Thornhill has had feelings of internal conflict all throughout the text ‘The Secret River’ and it confuses him about what he should do. This is described in the text when Thornhill and Sal plan to steal a chicken after stealing some eggs, Thornhill felt , ‘there was a great emptiness in him, which was the space where hope had been’.
This scene is reminiscent of every day life in Australia; take the article published in ‘The Age’ on April 12th, 2010 about a young man in his car with his son who crashed into houses after evading police. This man was 0.201 - more than four times the legal blood-alcohol limit and this man would have felt a sense of internal conflict after this crash. He would have wondered how he could have done to his son after his stupidity and recklessness. What he has done would have turned his life upside down; his son dead and he locked up in jail. This article shows that internal conflict happens every single day in Australian society and to Australian people.
'The pen is mightier than the sword.' Edward Bulwer-Lytton, 1839
- Who/what would humans be without conflict?
- How does conflict shape who we are?
- Freedom, peace, justice, equality, love. What do these ideals
mean? In what ways can they be achieved?
Encountering conflict can be difficult. However, it is ultimately worthwhile. Bearing witness, acknowledging conflict, is how humanity can work to grow and evolve in a positive way. This is why your Yr 12 English study of the Context 'Encountering Conflict' is so exciting. You have the opportunity to go on a journey where you can consider the world from many different viewpoints and through many different mediums. You can inspire and be inspired, you can have your say, you can affect change in the world - locally, nationally and globally.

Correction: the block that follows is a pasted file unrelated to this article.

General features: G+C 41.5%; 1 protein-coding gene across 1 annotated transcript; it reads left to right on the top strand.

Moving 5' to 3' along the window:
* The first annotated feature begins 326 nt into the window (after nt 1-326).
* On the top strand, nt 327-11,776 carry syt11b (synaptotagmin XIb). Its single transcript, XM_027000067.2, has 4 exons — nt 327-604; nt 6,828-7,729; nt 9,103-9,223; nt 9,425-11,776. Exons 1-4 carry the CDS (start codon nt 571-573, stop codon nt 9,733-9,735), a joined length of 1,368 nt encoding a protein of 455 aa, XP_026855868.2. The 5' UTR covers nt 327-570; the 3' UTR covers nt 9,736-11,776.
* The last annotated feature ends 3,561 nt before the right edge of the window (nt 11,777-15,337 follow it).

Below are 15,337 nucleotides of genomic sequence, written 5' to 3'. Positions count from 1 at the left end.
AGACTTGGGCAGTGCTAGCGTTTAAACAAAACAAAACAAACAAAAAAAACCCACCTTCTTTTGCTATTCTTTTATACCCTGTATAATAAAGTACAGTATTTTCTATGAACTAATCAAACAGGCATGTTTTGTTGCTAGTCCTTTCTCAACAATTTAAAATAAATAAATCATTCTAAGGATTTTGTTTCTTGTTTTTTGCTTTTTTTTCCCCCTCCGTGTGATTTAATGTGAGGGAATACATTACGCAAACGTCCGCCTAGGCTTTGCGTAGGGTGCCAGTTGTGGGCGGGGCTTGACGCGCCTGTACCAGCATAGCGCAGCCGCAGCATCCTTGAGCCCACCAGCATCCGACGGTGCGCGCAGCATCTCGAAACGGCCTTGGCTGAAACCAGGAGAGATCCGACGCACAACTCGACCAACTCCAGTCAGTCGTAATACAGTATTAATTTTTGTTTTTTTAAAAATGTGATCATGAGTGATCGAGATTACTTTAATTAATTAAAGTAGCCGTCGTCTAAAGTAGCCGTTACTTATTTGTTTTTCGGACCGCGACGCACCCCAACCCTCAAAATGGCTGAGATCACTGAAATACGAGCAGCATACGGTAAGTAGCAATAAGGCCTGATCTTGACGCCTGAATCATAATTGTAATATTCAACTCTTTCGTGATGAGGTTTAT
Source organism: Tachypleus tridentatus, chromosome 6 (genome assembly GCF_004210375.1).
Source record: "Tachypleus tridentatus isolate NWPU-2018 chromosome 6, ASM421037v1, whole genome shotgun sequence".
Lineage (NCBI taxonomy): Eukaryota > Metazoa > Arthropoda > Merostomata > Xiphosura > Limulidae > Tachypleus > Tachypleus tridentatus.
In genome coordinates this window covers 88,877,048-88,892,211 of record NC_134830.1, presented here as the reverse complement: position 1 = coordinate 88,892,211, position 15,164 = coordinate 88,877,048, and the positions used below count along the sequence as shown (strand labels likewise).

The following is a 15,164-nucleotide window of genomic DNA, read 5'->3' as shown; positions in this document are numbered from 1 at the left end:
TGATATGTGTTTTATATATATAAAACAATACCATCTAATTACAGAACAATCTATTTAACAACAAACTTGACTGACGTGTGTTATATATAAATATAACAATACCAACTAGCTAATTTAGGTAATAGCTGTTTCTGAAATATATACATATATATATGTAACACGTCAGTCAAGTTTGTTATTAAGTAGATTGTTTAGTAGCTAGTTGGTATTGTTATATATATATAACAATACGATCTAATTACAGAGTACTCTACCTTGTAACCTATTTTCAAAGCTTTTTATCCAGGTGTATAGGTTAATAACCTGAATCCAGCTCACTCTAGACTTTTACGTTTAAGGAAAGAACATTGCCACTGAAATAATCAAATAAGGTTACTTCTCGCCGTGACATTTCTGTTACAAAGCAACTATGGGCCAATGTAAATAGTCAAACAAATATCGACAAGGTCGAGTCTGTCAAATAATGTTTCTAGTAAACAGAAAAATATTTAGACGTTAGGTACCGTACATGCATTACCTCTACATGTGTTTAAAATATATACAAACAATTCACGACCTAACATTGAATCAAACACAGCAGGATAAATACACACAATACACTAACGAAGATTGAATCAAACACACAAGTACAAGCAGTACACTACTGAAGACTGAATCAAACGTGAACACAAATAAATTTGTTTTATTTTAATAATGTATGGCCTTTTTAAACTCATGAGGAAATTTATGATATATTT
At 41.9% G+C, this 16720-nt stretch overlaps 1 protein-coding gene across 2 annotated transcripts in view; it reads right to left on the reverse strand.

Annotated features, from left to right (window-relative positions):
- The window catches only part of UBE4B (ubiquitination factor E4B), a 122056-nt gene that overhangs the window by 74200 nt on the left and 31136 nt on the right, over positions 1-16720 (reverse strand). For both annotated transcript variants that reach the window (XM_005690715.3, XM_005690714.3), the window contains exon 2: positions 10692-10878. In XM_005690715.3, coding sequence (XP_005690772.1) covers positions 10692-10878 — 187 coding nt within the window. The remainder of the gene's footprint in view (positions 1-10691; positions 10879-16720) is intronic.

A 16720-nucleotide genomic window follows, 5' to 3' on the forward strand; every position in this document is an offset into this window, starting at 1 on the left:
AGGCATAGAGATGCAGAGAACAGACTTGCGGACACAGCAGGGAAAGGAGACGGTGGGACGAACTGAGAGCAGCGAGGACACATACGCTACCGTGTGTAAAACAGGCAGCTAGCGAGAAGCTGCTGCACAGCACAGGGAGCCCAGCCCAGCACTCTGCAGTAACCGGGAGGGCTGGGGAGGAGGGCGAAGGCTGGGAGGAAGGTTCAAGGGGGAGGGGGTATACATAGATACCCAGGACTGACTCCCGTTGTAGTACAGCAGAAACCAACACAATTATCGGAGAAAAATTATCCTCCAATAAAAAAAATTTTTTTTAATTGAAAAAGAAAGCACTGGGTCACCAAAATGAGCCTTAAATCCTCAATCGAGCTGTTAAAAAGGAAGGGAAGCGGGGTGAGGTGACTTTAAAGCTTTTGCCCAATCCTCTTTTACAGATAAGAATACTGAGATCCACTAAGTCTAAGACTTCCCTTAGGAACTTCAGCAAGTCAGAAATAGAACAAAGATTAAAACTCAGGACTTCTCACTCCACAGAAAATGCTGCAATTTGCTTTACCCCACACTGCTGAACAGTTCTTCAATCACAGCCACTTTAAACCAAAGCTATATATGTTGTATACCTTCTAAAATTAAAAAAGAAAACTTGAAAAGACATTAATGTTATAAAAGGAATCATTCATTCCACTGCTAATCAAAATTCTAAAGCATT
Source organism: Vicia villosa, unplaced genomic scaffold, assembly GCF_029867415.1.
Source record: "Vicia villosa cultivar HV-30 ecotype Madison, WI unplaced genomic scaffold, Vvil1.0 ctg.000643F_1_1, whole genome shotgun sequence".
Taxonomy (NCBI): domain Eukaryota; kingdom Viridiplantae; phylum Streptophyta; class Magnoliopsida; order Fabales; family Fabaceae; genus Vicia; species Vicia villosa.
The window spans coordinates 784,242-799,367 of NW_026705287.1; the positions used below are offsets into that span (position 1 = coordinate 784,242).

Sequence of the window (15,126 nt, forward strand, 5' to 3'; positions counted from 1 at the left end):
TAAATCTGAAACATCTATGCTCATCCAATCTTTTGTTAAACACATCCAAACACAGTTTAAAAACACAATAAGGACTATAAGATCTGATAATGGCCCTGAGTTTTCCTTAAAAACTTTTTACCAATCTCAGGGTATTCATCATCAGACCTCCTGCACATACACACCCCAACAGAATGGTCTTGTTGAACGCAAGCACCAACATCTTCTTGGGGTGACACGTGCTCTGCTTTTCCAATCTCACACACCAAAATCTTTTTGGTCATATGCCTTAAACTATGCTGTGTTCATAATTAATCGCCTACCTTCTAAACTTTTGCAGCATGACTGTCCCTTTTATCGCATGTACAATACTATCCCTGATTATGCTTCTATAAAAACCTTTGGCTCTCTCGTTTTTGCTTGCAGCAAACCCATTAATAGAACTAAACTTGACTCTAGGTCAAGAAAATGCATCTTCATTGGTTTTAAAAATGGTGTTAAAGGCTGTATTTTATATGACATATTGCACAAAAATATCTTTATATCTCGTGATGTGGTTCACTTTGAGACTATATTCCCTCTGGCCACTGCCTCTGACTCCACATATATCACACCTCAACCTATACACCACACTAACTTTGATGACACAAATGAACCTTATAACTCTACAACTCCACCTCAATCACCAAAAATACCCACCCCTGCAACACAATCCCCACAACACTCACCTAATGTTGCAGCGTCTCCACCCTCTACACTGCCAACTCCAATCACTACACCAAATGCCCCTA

This blog is intended to be a portal that will transport you into a place where you can consider the Context in a way that allows you to share your thinking and ideas. It is designed to let you:
- learn about the set texts; The Secret River by Kate Grenville and The Rugmaker of Mazar-E-Sharif by Najaf Mazari and Robert Hamilton
- go beyond the set texts to develop your thoughts about the Context
- study language features that occur in the set texts
- practise different forms of writing in a forum where you can recieve feedback from teachers, experts and peers.
There are a number of areas for you to access and contribute to in this blog. They are:
- Conflict Concerns: is the blogging space on this home page for general discusssion about the context and set texts. Exploration and challenging discussion about 'Encountering Conflict' is the aim. Also, questions about the course and what you are meant to be doing can be shared here.
- Music Matters: a space to share and comment on music that is relevant to the Context. You can also discuss how the songs might relate to the set context in ideas, themes, values and language features.
- Text Tremors: discuss how written texts have moved and shaped your ideas in regards to the Context.
- Film Flogging: inspire others by sharing your thoughts on how films, documentaries and t.v. shows you have viewed encounter conflict in their narratives. Comment on parallels that may arise between films and the set texts.
- Picture Panic: share images that make you think about the context and the world you live in. Explain how the pictures you encounter represent the idea of 'encountering conflict' and how they impact on your view of life and how it should be lived.
- Prompt Response: respond to prompts that you have been given and that appear in this space to practise writing 'Creating and Presenting' responses. Upload them here for conferencing that will help you hone your skills to meet the criteria for this area of study to the best of your ability in SACs and the exam.